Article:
How does this tie in to the American beliefs about crime? Quite honestly, it doesn’t. The American mentality is very retributive-punishment for misdeed. It is very Old Testament in its way of removing the person from the equation and simply seeing the deed-quite contrary to Jesus’ approach. In America, criminals are seen as the “scum of the earth” and second class citizens. It is prevalent with the “us and them” mentality of what we referred to in class as the “criminal/non-criminal” mindset. For the most part, Jesus form of judging by intent of the heart is not seen. Rarely are criminals pardoned in America, but we see this is the case quite often in New Testament scripture. What is the bridge in this gap? How can the forgiveness of Jesus be integrated into our beliefs about crime?
First of all, people need to be enlightened to the fact that everyone is not like them and extend mercy to those that are not. If you live in suburbia, you forget about those living in the next city in poverty. It’s human nature to assume that everyone is just alike; therefore it is human nature to expect the same of someone else that you would expect from yourself. Take for example, myself. I grew up in Hendersonville, daughter of a doctor and housewife. I have the blessing of my education being paid for. While I was growing up in Hendersonville, my husband, an African-American, grew up in North Nashville in close to poverty conditions living with different family members at different times in his life. As a child, I had seen situations like his on the movies and heard about them on the news from time to time, but it wasn’t real to me, until it affected me first hand. I had heard references from my father about how African American criminals should “just get an education” or “were stupid.” Now I understand why it is so hard for some African Americans to “just get an education.” There are several different factors that affect this race that I had no understanding of until I met my husband. I have gained understanding of a different culture, which allows me to feel compassion and extend mercy. If we are to extend forgiveness, we must gain understanding. This goes not just for the African American race, but for every culture represented, as well as each individual. Granted, culture is not just race or ethnicity, but culture can even be defined as the prevalent situations and surroundings in your life that have shaped the way you think and perceive, which leads to my second point.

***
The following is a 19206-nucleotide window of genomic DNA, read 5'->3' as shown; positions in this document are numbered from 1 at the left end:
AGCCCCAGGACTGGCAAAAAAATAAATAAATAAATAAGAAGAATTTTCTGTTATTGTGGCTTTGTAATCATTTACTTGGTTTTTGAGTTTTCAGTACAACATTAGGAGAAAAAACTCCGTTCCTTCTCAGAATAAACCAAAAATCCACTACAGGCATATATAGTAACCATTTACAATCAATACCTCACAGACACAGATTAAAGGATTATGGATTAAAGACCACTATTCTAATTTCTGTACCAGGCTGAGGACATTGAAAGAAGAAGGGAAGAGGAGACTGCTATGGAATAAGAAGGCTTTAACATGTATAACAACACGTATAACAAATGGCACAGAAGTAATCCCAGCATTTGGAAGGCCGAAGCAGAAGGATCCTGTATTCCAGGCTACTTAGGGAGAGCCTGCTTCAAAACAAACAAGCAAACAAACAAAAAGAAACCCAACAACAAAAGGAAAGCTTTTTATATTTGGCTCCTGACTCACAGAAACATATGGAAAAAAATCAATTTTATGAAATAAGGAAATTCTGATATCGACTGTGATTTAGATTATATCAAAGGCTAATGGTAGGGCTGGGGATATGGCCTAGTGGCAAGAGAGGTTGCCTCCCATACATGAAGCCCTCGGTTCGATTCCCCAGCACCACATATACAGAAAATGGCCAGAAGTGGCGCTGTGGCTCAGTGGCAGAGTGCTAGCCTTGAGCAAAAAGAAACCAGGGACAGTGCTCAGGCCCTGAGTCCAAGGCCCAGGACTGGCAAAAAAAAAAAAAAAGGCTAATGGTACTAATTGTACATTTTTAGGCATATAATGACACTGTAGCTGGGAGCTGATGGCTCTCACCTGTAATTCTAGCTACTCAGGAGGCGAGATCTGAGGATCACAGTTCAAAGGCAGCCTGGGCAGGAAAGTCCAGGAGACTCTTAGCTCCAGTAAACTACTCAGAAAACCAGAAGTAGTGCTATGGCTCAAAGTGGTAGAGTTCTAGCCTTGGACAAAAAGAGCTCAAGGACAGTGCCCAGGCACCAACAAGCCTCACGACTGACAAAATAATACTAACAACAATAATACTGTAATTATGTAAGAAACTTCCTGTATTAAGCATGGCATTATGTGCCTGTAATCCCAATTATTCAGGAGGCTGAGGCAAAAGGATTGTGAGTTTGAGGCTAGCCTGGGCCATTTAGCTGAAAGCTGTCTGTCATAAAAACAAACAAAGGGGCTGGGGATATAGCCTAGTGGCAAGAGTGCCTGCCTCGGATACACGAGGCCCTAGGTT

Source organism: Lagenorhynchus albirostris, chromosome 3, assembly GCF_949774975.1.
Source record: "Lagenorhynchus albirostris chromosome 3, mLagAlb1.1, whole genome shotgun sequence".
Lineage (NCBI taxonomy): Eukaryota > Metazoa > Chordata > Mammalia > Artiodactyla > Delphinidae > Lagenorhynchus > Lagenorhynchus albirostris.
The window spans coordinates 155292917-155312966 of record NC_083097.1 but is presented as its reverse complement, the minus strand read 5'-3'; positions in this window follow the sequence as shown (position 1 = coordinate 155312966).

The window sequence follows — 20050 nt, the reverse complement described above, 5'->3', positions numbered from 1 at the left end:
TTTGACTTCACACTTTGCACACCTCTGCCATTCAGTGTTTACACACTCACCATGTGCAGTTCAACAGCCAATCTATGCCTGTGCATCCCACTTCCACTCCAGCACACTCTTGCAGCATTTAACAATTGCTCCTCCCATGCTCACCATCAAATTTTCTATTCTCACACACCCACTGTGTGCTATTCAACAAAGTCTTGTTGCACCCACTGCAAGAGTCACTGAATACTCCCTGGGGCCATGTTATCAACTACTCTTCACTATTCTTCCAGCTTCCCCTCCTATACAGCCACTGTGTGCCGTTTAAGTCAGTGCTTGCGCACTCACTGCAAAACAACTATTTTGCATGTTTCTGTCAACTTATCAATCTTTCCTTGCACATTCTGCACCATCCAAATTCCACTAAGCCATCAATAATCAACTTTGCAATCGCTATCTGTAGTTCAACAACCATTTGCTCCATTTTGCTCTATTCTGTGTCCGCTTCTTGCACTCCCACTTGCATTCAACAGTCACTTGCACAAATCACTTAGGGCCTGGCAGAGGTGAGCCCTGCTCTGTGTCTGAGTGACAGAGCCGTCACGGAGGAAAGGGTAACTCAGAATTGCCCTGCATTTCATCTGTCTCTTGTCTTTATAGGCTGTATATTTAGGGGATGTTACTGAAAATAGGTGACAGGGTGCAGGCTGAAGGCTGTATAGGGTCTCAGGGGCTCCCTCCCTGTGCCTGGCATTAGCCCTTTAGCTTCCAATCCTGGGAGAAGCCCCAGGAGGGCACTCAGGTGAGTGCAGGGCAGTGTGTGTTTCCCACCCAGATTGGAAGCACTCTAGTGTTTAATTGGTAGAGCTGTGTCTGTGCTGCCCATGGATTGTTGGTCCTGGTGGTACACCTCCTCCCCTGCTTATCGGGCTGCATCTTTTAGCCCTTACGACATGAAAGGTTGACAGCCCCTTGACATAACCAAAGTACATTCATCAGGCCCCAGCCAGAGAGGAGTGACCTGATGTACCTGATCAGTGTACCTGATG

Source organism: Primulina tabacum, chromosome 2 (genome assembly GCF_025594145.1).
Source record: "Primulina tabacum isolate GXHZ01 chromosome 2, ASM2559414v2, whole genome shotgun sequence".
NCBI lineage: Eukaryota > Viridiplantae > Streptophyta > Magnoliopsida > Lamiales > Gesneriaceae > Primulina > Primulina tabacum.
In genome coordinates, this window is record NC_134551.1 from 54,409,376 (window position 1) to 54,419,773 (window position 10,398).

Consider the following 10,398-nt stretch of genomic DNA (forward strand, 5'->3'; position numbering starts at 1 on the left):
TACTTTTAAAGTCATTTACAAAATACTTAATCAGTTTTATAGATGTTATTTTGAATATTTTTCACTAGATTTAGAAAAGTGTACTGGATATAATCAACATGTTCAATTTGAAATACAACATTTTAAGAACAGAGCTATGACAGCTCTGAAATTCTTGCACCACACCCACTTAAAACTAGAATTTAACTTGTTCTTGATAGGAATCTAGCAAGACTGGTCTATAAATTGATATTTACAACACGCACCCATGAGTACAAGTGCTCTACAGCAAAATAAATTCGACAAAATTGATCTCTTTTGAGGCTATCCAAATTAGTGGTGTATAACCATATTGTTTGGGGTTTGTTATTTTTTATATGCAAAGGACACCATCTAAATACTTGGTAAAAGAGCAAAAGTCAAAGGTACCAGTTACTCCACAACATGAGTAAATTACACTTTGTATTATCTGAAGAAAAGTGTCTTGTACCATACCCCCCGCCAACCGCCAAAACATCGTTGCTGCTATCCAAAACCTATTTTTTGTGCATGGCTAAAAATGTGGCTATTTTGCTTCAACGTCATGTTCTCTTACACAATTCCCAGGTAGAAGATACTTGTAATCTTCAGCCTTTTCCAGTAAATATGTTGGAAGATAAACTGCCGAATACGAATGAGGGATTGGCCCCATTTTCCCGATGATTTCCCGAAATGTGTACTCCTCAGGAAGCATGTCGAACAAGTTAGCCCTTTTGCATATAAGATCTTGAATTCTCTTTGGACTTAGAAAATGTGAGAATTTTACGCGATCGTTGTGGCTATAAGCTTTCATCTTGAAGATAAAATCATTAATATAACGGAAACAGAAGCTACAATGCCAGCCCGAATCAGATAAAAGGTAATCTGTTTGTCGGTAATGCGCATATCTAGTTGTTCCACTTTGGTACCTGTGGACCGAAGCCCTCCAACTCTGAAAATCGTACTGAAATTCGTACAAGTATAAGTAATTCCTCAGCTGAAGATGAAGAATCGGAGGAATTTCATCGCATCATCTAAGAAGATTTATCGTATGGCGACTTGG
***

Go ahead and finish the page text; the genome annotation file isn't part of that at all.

In order for forgiveness to be integrated into America’s beliefs on crime, there must be a consideration of intent. Was there anything that drove this person to do what he/she did? If so, what? Poverty, racism, mental illness, past abuse, etc. are all contributing factors which have to be considered if we want to see forgiveness reconciled to our beliefs on crime. Jesus was a master at discerning people-thoughts, motives, and hearts. I believe this is why he was able to offer the forgiveness he did, because he had a deeper understanding of people which allowed him to feel what the other person may have felt. Throughout New Testament scripture, there is not an instance where forgiveness backfired. We need to integrate a more Jesus-approach in our judging and less of an Old Testament approach. Again, the New Testament word “judge” is defined as “ask question, examine, search, discern, waver.” Jesus contemplated what was best for the person through discernment. Perhaps this kind of judging would pardon sentences or perhaps it would change them. Another example of this kind of judging is King Solomon. He could discern the people, and offered up solutions to test that discernment. In the case of the two women and the baby, the writer says of Solomon in 1 Kings 3:28 “……the people were in awe of the king, for they saw the wisdom God had given him for rendering justice.”